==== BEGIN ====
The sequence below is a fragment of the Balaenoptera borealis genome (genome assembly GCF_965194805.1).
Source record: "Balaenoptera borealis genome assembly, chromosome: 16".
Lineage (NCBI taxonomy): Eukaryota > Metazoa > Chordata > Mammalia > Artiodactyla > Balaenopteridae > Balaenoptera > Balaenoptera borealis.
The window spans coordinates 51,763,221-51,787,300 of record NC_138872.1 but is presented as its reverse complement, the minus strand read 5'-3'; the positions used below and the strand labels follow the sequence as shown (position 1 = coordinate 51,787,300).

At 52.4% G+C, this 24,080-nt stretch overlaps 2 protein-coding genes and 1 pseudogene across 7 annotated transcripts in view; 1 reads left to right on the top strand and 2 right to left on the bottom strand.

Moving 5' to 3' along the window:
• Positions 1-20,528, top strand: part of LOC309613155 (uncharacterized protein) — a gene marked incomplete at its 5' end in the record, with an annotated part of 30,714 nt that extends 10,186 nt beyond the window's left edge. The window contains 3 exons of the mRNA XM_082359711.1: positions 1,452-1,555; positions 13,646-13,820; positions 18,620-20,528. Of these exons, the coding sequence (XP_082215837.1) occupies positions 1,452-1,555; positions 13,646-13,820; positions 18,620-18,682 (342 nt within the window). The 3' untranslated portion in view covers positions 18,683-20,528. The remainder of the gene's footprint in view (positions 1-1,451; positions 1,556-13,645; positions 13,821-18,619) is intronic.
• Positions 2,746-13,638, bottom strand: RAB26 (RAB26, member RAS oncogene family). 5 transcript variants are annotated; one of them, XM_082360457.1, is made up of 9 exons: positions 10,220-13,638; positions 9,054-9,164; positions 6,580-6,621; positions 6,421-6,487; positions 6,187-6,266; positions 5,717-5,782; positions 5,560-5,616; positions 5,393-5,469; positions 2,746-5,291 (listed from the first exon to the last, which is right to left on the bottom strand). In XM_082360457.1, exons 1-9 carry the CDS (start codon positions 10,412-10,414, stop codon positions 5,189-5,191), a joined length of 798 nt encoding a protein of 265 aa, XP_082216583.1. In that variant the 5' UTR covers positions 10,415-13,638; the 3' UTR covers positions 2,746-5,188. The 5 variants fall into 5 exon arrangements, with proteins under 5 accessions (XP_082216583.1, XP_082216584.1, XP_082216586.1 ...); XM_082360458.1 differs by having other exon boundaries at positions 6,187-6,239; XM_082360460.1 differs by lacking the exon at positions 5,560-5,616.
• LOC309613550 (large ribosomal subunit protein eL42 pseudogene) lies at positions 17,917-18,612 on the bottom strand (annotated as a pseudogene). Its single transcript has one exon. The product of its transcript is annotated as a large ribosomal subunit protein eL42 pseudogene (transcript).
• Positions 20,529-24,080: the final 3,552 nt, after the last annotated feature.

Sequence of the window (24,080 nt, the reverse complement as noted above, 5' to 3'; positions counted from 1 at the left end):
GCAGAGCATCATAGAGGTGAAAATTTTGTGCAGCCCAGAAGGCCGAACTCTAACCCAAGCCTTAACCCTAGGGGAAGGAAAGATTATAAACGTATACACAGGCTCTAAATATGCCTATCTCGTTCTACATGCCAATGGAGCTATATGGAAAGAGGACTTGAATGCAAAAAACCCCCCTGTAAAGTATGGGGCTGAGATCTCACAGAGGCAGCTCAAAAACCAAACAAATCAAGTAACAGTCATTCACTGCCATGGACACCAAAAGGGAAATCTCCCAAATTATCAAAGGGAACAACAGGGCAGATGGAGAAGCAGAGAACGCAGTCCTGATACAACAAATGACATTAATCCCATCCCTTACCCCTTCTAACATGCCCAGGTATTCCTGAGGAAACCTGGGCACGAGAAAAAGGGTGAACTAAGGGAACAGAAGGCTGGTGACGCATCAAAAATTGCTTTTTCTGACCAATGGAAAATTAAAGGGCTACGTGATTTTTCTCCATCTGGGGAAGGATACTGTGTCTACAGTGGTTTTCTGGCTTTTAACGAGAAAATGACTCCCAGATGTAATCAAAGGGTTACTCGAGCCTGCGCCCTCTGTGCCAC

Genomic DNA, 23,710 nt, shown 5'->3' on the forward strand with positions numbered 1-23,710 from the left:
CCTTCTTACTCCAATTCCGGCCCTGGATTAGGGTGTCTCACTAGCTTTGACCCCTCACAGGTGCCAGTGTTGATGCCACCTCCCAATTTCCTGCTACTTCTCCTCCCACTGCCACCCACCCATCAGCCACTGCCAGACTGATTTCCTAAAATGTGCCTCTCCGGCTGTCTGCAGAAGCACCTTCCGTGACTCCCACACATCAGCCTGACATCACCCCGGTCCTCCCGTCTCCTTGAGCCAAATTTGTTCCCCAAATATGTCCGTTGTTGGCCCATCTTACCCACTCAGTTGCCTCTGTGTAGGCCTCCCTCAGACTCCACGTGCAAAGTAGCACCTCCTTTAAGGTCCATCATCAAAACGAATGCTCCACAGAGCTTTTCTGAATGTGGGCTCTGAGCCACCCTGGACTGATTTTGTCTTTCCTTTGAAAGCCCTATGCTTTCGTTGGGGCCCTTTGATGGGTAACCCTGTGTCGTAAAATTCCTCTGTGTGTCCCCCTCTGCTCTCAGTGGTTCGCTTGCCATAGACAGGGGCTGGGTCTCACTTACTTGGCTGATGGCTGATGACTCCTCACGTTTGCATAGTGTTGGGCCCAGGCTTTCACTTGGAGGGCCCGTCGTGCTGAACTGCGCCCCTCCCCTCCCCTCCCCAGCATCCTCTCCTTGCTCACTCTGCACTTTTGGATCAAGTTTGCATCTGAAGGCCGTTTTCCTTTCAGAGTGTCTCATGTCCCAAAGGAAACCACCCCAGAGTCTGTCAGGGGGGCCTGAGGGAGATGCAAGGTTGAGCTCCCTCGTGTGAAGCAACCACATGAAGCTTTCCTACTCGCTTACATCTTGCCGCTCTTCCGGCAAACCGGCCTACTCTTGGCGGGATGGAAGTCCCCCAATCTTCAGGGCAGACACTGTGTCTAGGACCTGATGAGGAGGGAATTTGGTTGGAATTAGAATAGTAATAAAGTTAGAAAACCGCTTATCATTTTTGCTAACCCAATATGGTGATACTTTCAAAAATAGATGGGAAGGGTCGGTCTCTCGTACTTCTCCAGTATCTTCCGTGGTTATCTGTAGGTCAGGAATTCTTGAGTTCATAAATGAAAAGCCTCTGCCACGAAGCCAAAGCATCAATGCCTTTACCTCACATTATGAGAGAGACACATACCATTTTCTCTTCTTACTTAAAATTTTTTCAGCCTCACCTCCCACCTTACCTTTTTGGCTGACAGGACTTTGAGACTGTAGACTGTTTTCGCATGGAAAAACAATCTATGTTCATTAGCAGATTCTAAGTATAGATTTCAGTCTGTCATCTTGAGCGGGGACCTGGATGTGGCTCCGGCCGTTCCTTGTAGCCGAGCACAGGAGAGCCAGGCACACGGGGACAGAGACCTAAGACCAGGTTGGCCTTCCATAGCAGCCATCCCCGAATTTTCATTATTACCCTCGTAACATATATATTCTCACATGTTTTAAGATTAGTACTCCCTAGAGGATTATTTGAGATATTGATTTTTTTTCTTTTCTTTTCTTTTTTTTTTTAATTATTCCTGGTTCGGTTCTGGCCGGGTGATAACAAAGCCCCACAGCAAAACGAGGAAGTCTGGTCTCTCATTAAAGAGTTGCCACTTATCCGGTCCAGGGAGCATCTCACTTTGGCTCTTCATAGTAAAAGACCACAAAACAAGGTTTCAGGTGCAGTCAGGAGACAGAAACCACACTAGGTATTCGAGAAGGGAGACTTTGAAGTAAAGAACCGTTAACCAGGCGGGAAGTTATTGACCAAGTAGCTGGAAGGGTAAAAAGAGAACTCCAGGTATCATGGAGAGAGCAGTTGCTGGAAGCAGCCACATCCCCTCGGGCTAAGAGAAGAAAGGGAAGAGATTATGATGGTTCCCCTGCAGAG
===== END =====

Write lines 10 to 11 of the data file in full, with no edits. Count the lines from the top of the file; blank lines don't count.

• Positions 20,529-24,080: the final 3,552 nt, after the last annotated feature.

Sequence of the window (24,080 nt, the reverse complement as noted above, 5' to 3'; positions counted from 1 at the left end):